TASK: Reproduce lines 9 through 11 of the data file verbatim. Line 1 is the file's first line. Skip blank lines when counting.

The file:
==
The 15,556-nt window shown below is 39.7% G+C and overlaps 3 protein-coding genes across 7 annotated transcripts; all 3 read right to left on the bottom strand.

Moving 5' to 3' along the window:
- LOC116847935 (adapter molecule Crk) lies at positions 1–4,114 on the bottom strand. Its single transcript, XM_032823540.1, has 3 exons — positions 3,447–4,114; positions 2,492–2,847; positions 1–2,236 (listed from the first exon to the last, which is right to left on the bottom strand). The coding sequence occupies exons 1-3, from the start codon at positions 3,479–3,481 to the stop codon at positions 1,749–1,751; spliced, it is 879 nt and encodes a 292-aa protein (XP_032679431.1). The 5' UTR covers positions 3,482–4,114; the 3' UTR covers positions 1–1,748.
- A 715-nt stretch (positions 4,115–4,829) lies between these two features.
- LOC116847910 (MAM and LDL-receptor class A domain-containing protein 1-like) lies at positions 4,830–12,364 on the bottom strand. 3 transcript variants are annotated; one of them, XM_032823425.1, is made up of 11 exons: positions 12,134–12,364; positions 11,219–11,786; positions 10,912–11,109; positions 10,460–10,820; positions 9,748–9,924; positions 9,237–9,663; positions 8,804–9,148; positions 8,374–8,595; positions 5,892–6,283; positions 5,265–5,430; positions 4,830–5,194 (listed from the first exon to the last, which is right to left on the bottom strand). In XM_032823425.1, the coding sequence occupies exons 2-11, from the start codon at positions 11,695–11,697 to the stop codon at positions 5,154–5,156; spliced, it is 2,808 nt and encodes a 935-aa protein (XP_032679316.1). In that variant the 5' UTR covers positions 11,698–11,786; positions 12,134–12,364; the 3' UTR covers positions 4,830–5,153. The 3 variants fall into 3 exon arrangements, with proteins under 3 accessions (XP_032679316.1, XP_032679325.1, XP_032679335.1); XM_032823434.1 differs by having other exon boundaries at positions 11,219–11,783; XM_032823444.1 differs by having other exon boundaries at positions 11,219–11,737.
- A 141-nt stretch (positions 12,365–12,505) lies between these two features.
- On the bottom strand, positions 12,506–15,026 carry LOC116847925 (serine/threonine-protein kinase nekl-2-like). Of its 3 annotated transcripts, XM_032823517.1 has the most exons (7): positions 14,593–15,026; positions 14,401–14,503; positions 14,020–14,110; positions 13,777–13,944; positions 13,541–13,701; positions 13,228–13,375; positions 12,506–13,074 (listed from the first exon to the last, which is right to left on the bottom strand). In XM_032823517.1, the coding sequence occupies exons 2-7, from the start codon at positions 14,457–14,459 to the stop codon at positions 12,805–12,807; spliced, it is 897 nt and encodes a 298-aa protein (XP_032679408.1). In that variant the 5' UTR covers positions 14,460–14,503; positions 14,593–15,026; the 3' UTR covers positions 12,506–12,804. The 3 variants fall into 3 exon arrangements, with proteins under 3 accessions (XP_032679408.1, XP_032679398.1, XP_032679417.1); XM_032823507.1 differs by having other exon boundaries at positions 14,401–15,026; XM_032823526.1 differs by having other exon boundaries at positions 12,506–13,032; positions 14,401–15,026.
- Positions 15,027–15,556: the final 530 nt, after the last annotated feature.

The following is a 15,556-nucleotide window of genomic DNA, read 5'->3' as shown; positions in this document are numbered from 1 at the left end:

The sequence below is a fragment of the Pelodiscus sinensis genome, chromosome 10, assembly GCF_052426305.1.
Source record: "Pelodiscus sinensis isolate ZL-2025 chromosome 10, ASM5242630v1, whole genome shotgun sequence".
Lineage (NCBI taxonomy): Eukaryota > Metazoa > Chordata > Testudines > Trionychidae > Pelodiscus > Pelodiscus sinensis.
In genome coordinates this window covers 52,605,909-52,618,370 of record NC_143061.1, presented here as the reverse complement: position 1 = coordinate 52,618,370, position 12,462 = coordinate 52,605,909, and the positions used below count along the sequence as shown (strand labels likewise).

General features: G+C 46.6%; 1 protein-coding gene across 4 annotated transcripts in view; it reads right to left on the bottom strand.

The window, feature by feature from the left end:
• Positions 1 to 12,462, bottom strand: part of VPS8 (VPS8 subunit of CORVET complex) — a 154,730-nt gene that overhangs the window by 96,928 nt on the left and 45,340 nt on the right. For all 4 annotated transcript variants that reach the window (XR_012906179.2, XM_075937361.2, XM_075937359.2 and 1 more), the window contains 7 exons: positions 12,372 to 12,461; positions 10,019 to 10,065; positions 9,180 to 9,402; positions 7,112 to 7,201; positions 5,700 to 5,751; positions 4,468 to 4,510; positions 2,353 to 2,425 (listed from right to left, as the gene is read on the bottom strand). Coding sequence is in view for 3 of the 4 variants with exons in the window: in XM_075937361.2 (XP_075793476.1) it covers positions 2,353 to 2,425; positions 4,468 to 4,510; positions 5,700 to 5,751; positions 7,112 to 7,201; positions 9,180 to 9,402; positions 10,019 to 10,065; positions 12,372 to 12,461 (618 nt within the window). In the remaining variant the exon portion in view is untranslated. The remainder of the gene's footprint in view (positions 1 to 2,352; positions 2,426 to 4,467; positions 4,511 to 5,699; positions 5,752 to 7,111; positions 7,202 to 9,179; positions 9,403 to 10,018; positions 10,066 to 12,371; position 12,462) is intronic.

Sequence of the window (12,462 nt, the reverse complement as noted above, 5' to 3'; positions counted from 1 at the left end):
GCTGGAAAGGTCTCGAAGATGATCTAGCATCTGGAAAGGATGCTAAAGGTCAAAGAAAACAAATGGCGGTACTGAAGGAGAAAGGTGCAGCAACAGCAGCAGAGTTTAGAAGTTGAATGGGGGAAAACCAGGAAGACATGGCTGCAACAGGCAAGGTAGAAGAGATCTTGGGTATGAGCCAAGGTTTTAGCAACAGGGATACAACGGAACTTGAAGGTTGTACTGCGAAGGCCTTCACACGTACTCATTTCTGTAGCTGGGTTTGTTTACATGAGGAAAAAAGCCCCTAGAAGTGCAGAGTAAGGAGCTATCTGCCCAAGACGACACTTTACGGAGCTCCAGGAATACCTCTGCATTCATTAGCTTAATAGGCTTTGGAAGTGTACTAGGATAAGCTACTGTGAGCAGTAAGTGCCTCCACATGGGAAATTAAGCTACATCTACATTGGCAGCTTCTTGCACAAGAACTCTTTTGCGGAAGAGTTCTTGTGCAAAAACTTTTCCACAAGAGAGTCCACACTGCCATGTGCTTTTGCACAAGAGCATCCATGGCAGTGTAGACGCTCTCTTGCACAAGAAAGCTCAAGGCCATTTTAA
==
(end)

The following is a 15,556-nucleotide window of genomic DNA, read 5'->3' as shown; positions in this document are numbered from 1 at the left end:

The sequence below is a fragment of the Pelodiscus sinensis genome, chromosome 10, assembly GCF_052426305.1.
Source record: "Pelodiscus sinensis isolate ZL-2025 chromosome 10, ASM5242630v1, whole genome shotgun sequence".